Sunday, March 3, 2013

Picnic in the Park

So today was the Zilker Kite Festival, and we decided that since we were all actually off, we'd go.  Mom even picked up a kite from Costco so that, if we were feeling adventurous, we could partake in the kite flying instead of just watching.  We were hoping to spend a lovely day stretched out on a blanket looking at something like this:

Of course, it wasn't to be, because by the time we headed out, we spent 45 MINUTES sitting in traffic just to get over the bridge, and it became clear that there was nowhere to park within a reasonable walking distance.  We had duffel bags laden with food, PIMM'S, and wine, as well as blankets, and, of course, a kite.  Not to mention a Bean with a metal plate in her ankle, so we sat in another 15 minutes of traffic and decided to head back to the park - you guessed it - 2 minutes from Mom's house.

Except, along the way, we decided that there was a park we used to go to as kids (and which, apparently, later became where all of the stoners went - I was too straightlaced in high school to be able to confirm or deny this), and so we did a sharp left and ended up at Mary Moore Searight Metropolitan Park.

While I wouldn't say that this park is in a trashy part of town (Austin has been infiltrated by WAY too many hipsters for those places to exist anymore), but it's definitely in a lower income area, and is more functional (giant cement picnic tables, basketball hoops, etc.) than beautiful.  Still, we found parking right away, and so it was decided we would stay.

Except...when we parked there were definitely some people doing "hoodrat things with their friends" and we decided to go.

But then, luckily, we saw that THIS was happening:

This grown man, and this small child (along with about 20 other people) were LARPing!

and then there was really no way we were leaving, was there?  When we googled it later on, we found out that this is actually an organized activity and they call Mary Moore Searight Metropolitan Park...wait for it...The Shire of Slaughter Creek!  Needless to say, that is what we call it now as well.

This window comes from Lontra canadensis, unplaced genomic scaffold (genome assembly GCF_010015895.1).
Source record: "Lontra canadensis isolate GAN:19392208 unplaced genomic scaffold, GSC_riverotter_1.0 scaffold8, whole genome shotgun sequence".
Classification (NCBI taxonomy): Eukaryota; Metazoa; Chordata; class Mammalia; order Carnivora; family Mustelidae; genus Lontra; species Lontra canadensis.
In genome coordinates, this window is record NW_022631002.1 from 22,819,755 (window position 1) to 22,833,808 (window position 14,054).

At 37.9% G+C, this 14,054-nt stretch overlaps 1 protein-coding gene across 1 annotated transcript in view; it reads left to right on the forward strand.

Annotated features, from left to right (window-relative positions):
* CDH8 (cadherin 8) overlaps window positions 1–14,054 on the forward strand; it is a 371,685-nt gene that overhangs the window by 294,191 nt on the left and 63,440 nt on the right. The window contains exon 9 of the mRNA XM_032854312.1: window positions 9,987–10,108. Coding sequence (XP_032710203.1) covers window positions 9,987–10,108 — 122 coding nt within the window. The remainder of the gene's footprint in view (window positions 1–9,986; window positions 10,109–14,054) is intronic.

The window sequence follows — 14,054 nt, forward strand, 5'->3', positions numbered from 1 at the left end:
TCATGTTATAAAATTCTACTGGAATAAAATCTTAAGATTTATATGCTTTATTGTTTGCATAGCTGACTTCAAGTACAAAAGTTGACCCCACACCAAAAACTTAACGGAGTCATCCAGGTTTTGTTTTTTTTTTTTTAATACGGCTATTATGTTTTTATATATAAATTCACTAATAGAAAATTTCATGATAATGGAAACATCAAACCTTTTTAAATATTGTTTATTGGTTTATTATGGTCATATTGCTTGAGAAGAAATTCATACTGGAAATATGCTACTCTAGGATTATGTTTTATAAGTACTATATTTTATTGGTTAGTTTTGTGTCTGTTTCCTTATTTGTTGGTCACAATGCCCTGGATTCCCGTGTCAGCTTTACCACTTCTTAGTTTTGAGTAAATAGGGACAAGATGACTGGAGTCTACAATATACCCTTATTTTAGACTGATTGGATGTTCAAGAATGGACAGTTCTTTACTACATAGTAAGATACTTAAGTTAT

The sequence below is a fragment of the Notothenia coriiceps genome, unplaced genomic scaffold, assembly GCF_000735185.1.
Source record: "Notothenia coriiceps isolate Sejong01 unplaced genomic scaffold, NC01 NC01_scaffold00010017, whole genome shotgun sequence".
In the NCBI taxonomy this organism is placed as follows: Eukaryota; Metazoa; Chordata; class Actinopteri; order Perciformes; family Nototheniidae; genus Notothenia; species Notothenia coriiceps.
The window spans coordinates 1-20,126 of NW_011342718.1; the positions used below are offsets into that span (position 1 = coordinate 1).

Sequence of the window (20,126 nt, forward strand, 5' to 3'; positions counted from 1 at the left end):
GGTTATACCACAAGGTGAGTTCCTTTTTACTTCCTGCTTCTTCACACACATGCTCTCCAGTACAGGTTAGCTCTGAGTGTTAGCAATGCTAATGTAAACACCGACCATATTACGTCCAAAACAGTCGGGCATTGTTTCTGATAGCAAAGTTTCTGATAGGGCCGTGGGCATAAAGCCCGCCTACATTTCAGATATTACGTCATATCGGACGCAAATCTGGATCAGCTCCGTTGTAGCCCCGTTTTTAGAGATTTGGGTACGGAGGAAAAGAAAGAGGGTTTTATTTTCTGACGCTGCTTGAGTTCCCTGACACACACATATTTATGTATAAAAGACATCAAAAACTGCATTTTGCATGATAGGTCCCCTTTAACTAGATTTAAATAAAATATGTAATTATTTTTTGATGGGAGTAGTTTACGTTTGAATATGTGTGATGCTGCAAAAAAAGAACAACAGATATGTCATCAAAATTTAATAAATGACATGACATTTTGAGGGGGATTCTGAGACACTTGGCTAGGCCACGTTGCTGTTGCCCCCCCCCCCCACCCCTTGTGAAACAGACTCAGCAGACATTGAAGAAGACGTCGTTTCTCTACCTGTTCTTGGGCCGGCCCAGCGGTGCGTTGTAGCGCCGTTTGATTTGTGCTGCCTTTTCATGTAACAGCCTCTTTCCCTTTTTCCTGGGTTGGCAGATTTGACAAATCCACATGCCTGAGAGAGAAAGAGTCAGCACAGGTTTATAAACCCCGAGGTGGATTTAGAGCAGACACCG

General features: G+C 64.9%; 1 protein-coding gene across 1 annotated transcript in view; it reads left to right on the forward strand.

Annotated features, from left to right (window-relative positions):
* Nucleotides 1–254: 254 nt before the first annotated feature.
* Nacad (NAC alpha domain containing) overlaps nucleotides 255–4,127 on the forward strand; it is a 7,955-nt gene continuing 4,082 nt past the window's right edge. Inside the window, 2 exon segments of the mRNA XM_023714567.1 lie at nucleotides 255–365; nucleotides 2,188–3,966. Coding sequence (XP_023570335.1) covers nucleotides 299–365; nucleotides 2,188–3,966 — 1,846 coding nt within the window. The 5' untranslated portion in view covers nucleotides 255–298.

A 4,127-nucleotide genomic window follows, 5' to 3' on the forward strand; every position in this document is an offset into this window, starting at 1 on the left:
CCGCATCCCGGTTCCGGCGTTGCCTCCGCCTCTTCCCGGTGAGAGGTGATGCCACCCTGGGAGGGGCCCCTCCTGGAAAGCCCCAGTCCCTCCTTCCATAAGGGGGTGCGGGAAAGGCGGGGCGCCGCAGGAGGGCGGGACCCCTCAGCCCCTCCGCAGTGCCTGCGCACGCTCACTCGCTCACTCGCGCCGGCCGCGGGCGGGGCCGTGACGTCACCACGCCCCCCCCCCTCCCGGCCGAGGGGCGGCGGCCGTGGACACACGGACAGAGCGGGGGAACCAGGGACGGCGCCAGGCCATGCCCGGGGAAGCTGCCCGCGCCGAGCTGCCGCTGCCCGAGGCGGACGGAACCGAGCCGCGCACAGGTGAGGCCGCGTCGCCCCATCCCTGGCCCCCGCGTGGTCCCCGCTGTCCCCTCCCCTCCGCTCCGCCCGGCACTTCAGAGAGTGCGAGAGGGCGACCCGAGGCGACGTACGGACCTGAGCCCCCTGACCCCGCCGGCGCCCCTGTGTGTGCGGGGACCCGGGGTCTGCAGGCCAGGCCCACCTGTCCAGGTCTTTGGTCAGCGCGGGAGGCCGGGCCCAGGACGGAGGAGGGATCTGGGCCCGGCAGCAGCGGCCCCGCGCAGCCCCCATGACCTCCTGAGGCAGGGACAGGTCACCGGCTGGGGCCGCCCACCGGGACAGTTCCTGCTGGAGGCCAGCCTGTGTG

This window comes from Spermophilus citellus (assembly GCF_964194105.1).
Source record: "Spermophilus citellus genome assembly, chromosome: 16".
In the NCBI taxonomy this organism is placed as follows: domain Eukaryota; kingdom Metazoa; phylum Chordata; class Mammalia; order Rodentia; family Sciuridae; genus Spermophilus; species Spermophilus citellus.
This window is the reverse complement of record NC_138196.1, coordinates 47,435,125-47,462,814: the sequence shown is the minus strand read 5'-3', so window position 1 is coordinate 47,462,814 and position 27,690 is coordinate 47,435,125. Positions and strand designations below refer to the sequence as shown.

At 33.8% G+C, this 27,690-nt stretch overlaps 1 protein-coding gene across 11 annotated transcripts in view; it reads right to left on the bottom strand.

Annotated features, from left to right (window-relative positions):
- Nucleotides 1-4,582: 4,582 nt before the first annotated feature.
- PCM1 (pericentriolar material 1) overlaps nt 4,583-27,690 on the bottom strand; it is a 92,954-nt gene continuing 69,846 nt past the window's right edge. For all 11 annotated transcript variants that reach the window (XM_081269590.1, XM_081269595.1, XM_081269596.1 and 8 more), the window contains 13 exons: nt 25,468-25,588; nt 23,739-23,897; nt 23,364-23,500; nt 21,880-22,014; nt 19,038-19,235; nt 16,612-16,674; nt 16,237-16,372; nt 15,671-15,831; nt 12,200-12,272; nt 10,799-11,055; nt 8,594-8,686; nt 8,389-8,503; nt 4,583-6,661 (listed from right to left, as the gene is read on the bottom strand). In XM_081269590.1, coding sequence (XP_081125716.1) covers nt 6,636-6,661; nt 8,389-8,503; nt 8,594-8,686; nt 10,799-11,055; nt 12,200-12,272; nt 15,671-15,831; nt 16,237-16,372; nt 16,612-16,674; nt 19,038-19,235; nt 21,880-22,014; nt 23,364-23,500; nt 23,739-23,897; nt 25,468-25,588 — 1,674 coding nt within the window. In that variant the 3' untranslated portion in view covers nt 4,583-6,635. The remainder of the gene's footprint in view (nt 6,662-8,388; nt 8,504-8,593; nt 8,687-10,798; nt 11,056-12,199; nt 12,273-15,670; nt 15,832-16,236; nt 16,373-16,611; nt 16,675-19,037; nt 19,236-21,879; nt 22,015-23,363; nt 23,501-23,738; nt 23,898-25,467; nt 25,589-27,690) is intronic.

As the day wore on, there were so many quotable moments, but one of my favourites has to have been this exchange between my sister and my mom:
Mom:  So are those girls (referring to a couple of girls strolling around the park, arm in arm, dressed in corsets, long braids, and floor sweeping skirts) with them? 
The Bean:  Yes, Mom,  those Medieval wenches are the spoils that the winning LARPer gets to fornicate with. 
Mom:  Oh, okay.
We waited and waited, but these guys never showed up to kick some Cacedonian ass...

Anyway, I think someone told me that this is supposed to be a food blog, so we'll move on to the delicious sandwiches we ate:  curried egg salad with arugula on cranberry pistachio bread.

This cranberry pistachio bread is so good that I often eat it without anything on it.

The Bean made a vegan version with tofu, which came out just like this tofu no-egg salad we used to get back in the day at Whole Foods, when it was just a tiny shop here in Austin.  I won't call this a recipe, since I feel like the perfect egg salad is so subjective:  If you like a crunch, but don't like onions, add celery instead.  If you like a super creamy egg salad, add more mayo.  Same goes with the curry powder and pepper.  I find that I like just enough mayo to hold the salad together, a good amount of curry powder, and an obscene amount of freshly cracked black pepper.  And while I don't normally like onions in my food, this is a sandwich where I think a bit of finely diced sweet yellow or spicy white onion does taste nice.